Helen Frankenthaler

The Guggenheim Museum has given Helen Frankenthaler a small show, “After Mountains and Sea: Frankenthaler 1956-59.” She may well wonder whether or not they’ve done her a favor. Her often large canvases have been crammed into two mingy tower galleries, and there is a strange precision to the span of years covered. After her initial breakthrough of the stained-canvas technique in Mountains and Sea, 1952, Frankenthaler reverted to a more conventional AbEx painterly mode. The pictures of 1956-59 represent a return to the innovation on which her place in art history rests: spacious pictures that “breathe” rather than those that gag on thick-paint sputum. Compared to contemporaneous work by Richard Pousette-Dart or Bradley Walker Tomlin, let alone the scores of Tenth Street nobodies, her canvases look very fresh indeed. But by including none of Frankenthaler’s other work from the decade, the curator, Julia Brown, has quite consciously decontextualized the artist. An exhibition like “Frankenthaler in the ’50s” might easily have been assembled. Instead, by implication we get the Greatest Hits, as if 1956–59 necessarily represented a summation and everything was downhill after that, which isn’t the case.

From the point of view of historical progress (to wit, Clement Greenberg’s view), Mountains and Sea alone is the significant painting. And Frankenthaler’s innovation wasn’t really an innovation: CG had probably alerted her to the way the oil in certain 1951 paintings by Jackson Pollock had seeped into the cotton duck, becoming “one” with it. But Frankenthaler’s success popularized the stain method. Greenberg famously brought Morris Louis and Kenneth Noland to her studio in 1953, and the two adopted her technique, producing by the mid- to late-’50s paintings that would actually better correspond to Greenberg’s call for unity of impression (opticality). And while the critic had been romantically involved with Frankenthaler from 1950 to 1955, in the big scheme he didn’t really like her paintings that much. They were too stuck in compositional strategies that, in light of the major work of Pollock and Newman, seemed hopelessly old hat: balanced elements, point-counterpoint, etc. Greenberg called it “the Cubist hangover.”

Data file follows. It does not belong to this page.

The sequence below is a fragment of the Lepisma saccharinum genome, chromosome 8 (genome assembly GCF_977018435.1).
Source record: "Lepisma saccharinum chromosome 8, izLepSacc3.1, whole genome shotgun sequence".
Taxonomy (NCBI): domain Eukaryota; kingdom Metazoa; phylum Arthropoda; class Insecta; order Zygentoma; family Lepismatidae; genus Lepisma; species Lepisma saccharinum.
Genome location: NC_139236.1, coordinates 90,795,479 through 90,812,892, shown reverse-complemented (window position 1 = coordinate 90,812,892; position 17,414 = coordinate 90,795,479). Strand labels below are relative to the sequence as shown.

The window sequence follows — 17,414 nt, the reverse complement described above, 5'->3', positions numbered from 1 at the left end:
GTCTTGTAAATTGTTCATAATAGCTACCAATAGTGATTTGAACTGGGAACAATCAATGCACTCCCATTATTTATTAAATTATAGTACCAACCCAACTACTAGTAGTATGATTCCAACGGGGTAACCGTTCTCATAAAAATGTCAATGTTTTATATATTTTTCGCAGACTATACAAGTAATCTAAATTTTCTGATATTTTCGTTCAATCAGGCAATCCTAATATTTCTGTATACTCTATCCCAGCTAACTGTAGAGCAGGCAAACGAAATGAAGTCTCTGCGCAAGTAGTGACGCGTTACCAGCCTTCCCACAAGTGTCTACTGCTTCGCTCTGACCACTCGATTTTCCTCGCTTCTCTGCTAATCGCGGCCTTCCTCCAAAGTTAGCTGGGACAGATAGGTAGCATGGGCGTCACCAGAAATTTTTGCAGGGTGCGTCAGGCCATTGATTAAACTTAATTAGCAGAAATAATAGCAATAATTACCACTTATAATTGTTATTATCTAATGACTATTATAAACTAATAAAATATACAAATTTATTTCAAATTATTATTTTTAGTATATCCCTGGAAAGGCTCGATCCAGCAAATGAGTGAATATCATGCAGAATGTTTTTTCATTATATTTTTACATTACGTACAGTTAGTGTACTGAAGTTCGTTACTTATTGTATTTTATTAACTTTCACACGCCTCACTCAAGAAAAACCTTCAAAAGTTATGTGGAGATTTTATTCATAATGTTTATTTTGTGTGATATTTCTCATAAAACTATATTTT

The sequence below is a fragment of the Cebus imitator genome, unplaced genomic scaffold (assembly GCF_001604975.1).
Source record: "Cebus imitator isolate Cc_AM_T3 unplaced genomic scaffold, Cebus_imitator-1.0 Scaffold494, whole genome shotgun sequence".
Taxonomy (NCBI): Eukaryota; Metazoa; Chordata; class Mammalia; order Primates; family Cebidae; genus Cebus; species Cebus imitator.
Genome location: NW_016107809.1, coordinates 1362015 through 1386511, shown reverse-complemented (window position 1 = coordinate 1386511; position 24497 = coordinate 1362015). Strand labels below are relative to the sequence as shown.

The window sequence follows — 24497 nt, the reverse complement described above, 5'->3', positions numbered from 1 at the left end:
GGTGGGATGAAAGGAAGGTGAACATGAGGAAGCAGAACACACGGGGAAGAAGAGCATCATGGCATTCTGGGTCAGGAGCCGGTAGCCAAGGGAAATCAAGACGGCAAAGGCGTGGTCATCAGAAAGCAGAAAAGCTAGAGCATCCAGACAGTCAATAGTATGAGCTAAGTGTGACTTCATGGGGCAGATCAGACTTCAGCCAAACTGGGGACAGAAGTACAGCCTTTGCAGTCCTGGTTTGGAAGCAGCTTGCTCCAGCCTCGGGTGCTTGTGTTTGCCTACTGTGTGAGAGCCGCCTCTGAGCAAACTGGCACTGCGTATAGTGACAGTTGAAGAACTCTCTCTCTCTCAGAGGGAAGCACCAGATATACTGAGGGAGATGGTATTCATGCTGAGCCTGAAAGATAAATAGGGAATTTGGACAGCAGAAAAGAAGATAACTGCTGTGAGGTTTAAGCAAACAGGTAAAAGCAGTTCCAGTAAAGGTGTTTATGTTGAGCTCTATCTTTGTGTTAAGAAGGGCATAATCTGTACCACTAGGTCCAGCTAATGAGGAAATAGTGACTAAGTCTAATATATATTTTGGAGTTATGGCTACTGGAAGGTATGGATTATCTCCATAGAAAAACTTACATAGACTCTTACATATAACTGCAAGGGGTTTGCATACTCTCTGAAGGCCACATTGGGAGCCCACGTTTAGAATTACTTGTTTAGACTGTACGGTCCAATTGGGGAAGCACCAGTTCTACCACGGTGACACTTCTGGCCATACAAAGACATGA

The paintings in “After Mountains and Sea” all suffer from the same hangover. And if the washes of stained color look immaterial, the iconological corniness has been laid on thick. Frankenthaler is mired in landscape. In one picture, an odalisque reclines in the foreground of a Derainesque surf-’n’-turf composition. Most of the paintings here are better than this, but a certain vulgarity of conception is always in the air. And the bad ones really suck, with their bubbly masses and insufficiently random smears (e.g., Europa, 1957, and Las Mayas, 1958). The best pictures are the cleanest: New York Bamboo, 1957, and Nude, 1958. Some of Frankenthaler’s works, with their broad expanses of “lyric” color on big empty grounds, attain a more fully realized Color Field look, even if that was not her intent. Hurricane and Stride, both 1969, almost hit it, but their very titles banish them to the historical retrograde—the uncoolness—of referential form.

Frankenthaler’s life is as interesting historically as her work. Her Upper East Side childhood is mentioned in the standard accounts of her career. That life of privilege continued when she achieved success as an artist. She and Robert Motherwell married in 1958 and went on to enjoy a glamorous life together. Extensive contacts within the art community gave their version of uptown ritziness a splash of bohemian color. Her paintings are an accurate reflection of this milieu. (Consider New York Bamboo, whose elegant grisaille palette and chinoiserie-like forms evoke the decor of a Park Avenue living room of the period.) By the late ’50s, the AbEx blotto look was hardly radical; it was actively patronized by the haute bourgeoisie, or at least its more adventurous elements. Rauschenberg’s devastating send-ups of action painting, Factum I and Factum II, both 1957, belong to the very same period as the pictures celebrated in this show. Frankenthaler’s work is trapped in the dilemma of being radical enough for the institutionalized avant-garde of her time, but (to appropriate a bit of deconstructionist lingo) always already passé.

David Rimanelli is a contributing editor of Artforum.